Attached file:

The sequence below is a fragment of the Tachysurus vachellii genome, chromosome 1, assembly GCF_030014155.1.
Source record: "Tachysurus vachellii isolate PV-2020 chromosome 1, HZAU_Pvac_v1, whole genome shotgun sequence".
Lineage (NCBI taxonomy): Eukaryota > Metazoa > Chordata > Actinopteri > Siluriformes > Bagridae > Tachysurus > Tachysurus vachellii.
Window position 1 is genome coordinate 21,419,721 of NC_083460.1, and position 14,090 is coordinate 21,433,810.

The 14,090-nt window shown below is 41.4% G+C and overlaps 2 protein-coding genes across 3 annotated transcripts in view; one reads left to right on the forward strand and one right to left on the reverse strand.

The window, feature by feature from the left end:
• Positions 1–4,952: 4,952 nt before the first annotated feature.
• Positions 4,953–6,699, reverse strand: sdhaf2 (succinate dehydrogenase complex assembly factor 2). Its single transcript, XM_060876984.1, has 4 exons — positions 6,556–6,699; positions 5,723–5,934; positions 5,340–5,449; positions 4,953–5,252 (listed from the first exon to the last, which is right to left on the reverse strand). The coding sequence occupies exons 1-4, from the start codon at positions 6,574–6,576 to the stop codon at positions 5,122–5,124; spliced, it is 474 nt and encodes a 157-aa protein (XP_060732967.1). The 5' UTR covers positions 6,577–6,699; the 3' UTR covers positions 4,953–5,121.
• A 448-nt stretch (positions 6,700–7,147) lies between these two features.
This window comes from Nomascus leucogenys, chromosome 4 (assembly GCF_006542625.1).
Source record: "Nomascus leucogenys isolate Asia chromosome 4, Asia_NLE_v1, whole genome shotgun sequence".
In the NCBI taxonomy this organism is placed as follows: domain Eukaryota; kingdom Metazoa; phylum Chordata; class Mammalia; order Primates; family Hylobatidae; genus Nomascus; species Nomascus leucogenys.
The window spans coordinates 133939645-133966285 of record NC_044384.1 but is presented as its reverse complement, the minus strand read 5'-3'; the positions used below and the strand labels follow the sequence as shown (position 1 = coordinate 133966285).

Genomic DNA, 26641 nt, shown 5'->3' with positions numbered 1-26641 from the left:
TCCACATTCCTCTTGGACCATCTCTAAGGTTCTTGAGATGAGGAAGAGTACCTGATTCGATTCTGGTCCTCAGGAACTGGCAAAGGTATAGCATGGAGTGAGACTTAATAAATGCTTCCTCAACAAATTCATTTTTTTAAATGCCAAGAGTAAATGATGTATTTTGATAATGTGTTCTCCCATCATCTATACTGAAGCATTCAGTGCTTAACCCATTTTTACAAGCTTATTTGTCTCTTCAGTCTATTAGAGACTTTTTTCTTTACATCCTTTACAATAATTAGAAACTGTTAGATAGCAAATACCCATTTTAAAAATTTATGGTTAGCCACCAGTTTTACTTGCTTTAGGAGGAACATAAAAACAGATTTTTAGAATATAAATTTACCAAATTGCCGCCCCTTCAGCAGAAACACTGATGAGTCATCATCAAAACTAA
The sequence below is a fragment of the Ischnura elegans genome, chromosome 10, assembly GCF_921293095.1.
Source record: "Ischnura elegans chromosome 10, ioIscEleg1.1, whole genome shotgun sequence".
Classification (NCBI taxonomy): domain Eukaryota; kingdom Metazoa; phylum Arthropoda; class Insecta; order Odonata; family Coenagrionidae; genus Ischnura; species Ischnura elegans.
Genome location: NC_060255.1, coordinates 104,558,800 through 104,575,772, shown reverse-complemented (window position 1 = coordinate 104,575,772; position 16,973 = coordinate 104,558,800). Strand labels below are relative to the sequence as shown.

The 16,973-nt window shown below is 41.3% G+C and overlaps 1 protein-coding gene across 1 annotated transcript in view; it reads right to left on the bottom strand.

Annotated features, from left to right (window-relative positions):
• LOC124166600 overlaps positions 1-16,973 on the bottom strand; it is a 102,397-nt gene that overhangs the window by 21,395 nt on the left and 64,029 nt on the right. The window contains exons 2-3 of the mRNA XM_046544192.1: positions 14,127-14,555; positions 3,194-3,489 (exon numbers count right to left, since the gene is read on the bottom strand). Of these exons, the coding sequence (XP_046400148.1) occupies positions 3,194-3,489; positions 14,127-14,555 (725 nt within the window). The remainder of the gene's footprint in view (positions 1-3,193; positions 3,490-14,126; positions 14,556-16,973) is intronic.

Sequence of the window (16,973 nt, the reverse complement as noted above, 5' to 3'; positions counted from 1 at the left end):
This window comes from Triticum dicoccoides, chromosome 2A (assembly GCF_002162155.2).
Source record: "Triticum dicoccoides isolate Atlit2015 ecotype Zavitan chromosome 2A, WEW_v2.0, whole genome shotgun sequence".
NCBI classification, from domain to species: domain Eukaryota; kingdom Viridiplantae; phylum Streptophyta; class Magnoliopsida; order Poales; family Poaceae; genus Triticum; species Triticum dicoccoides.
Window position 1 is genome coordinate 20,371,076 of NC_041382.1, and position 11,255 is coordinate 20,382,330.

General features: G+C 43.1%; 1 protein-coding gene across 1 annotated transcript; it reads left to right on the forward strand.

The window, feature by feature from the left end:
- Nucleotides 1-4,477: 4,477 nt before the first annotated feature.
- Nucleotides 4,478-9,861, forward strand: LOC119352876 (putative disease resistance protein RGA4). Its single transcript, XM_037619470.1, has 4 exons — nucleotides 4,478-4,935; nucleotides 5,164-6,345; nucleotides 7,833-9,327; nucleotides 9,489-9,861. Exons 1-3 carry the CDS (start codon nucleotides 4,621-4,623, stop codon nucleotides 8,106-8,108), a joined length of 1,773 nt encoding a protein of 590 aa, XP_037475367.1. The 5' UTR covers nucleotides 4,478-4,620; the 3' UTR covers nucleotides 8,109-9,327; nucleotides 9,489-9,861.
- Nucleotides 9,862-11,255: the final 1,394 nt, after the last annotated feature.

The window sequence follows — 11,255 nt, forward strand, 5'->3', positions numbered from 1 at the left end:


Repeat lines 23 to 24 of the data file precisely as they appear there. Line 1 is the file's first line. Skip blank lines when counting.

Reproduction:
Sequence of the window (16,973 nt, the reverse complement as noted above, 5' to 3'; positions counted from 1 at the left end):
This window comes from Triticum dicoccoides, chromosome 2A (assembly GCF_002162155.2).